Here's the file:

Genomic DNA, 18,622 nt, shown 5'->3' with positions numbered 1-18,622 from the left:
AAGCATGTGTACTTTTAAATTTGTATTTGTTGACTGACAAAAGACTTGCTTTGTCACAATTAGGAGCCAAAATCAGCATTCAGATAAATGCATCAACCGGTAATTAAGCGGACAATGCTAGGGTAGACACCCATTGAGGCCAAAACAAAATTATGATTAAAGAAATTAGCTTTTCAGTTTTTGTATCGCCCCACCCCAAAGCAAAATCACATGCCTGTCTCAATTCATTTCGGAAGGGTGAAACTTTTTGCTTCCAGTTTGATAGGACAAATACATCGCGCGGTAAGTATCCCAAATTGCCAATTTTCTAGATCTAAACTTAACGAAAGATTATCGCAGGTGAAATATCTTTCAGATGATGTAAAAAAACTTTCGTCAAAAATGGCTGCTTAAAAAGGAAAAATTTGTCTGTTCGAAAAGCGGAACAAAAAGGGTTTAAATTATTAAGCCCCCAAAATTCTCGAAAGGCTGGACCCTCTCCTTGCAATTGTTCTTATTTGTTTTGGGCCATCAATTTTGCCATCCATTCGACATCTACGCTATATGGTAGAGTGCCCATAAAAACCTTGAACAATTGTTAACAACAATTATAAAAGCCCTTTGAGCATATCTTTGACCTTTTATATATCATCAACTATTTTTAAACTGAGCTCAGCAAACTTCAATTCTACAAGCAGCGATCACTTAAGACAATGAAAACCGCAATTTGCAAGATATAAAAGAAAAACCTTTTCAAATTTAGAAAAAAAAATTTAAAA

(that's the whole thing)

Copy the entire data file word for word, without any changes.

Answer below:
Genomic DNA, 18,622 nt, shown 5'->3' with positions numbered 1-18,622 from the left:
AAGCATGTGTACTTTTAAATTTGTATTTGTTGACTGACAAAAGACTTGCTTTGTCACAATTAGGAGCCAAAATCAGCATTCAGATAAATGCATCAACCGGTAATTAAGCGGACAATGCTAGGGTAGACACCCATTGAGGCCAAAACAAAATTATGATTAAAGAAATTAGCTTTTCAGTTTTTGTATCGCCCCACCCCAAAGCAAAATCACATGCCTGTCTCAATTCATTTCGGAAGGGTGAAACTTTTTGCTTCCAGTTTGATAGGACAAATACATCGCGCGGTAAGTATCCCAAATTGCCAATTTTCTAGATCTAAACTTAACGAAAGATTATCGCAGGTGAAATATCTTTCAGATGATGTAAAAAAACTTTCGTCAAAAATGGCTGCTTAAAAAGGAAAAATTTGTCTGTTCGAAAAGCGGAACAAAAAGGGTTTAAATTATTAAGCCCCCAAAATTCTCGAAAGGCTGGACCCTCTCCTTGCAATTGTTCTTATTTGTTTTGGGCCATCAATTTTGCCATCCATTCGACATCTACGCTATATGGTAGAGTGCCCATAAAAACCTTGAACAATTGTTAACAACAATTATAAAAGCCCTTTGAGCATATCTTTGACCTTTTATATATCATCAACTATTTTTAAACTGAGCTCAGCAAACTTCAATTCTACAAGCAGCGATCACTTAAGACAATGAAAACCGCAATTTGCAAGATATAAAAGAAAAACCTTTTCAAATTTAGAAAAAAAAATTTAAAA